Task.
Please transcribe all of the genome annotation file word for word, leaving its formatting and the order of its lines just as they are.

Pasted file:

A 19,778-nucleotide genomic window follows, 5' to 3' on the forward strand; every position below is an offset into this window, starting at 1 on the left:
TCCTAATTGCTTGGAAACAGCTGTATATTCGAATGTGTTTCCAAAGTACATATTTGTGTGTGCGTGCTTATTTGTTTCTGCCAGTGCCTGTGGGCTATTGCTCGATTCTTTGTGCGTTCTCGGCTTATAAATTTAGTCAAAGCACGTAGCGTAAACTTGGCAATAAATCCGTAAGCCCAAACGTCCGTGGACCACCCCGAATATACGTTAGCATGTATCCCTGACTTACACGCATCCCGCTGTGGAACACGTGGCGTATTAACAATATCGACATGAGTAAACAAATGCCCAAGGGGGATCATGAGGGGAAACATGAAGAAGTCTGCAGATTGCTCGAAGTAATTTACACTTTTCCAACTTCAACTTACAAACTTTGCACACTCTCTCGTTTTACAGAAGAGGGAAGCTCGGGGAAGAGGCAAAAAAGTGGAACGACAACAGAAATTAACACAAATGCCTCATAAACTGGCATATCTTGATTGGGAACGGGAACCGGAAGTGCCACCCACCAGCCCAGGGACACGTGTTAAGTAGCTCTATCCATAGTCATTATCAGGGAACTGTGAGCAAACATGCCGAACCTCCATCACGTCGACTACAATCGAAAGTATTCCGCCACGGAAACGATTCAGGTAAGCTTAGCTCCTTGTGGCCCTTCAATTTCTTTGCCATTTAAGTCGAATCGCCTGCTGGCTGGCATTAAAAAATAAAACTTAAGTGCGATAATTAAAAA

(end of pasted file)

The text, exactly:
A 19,778-nucleotide genomic window follows, 5' to 3' on the forward strand; every position below is an offset into this window, starting at 1 on the left:
TCCTAATTGCTTGGAAACAGCTGTATATTCGAATGTGTTTCCAAAGTACATATTTGTGTGTGCGTGCTTATTTGTTTCTGCCAGTGCCTGTGGGCTATTGCTCGATTCTTTGTGCGTTCTCGGCTTATAAATTTAGTCAAAGCACGTAGCGTAAACTTGGCAATAAATCCGTAAGCCCAAACGTCCGTGGACCACCCCGAATATACGTTAGCATGTATCCCTGACTTACACGCATCCCGCTGTGGAACACGTGGCGTATTAACAATATCGACATGAGTAAACAAATGCCCAAGGGGGATCATGAGGGGAAACATGAAGAAGTCTGCAGATTGCTCGAAGTAATTTACACTTTTCCAACTTCAACTTACAAACTTTGCACACTCTCTCGTTTTACAGAAGAGGGAAGCTCGGGGAAGAGGCAAAAAAGTGGAACGACAACAGAAATTAACACAAATGCCTCATAAACTGGCATATCTTGATTGGGAACGGGAACCGGAAGTGCCACCCACCAGCCCAGGGACACGTGTTAAGTAGCTCTATCCATAGTCATTATCAGGGAACTGTGAGCAAACATGCCGAACCTCCATCACGTCGACTACAATCGAAAGTATTCCGCCACGGAAACGATTCAGGTAAGCTTAGCTCCTTGTGGCCCTTCAATTTCTTTGCCATTTAAGTCGAATCGCCTGCTGGCTGGCATTAAAAAATAAAACTTAAGTGCGATAATTAAAAA